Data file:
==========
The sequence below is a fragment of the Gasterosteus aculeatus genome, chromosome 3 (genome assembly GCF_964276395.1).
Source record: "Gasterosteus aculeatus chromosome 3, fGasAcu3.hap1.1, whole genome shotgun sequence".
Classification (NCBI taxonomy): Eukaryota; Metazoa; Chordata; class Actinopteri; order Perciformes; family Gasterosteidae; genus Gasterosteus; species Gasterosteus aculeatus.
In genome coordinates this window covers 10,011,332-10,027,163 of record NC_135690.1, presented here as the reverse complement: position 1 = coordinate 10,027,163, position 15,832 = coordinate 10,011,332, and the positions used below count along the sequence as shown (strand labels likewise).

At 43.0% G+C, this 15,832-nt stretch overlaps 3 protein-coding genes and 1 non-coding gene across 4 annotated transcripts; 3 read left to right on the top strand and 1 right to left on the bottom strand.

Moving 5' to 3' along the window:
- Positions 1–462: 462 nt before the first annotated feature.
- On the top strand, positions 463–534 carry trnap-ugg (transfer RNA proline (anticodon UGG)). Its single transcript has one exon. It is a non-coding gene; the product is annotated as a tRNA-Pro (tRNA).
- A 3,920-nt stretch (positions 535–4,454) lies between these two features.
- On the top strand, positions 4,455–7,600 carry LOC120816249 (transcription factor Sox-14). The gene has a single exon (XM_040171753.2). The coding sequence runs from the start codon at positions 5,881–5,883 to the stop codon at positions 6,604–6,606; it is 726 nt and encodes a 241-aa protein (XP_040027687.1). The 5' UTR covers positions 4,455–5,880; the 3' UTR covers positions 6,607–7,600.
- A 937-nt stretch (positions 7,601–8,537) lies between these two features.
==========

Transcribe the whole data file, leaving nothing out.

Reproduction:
The sequence below is a fragment of the Gasterosteus aculeatus genome, chromosome 3 (genome assembly GCF_964276395.1).
Source record: "Gasterosteus aculeatus chromosome 3, fGasAcu3.hap1.1, whole genome shotgun sequence".
Classification (NCBI taxonomy): Eukaryota; Metazoa; Chordata; class Actinopteri; order Perciformes; family Gasterosteidae; genus Gasterosteus; species Gasterosteus aculeatus.
In genome coordinates this window covers 10,011,332-10,027,163 of record NC_135690.1, presented here as the reverse complement: position 1 = coordinate 10,027,163, position 15,832 = coordinate 10,011,332, and the positions used below count along the sequence as shown (strand labels likewise).

At 43.0% G+C, this 15,832-nt stretch overlaps 3 protein-coding genes and 1 non-coding gene across 4 annotated transcripts; 3 read left to right on the top strand and 1 right to left on the bottom strand.

Moving 5' to 3' along the window:
- Positions 1–462: 462 nt before the first annotated feature.
- On the top strand, positions 463–534 carry trnap-ugg (transfer RNA proline (anticodon UGG)). Its single transcript has one exon. It is a non-coding gene; the product is annotated as a tRNA-Pro (tRNA).
- A 3,920-nt stretch (positions 535–4,454) lies between these two features.
- On the top strand, positions 4,455–7,600 carry LOC120816249 (transcription factor Sox-14). The gene has a single exon (XM_040171753.2). The coding sequence runs from the start codon at positions 5,881–5,883 to the stop codon at positions 6,604–6,606; it is 726 nt and encodes a 241-aa protein (XP_040027687.1). The 5' UTR covers positions 4,455–5,880; the 3' UTR covers positions 6,607–7,600.
- A 937-nt stretch (positions 7,601–8,537) lies between these two features.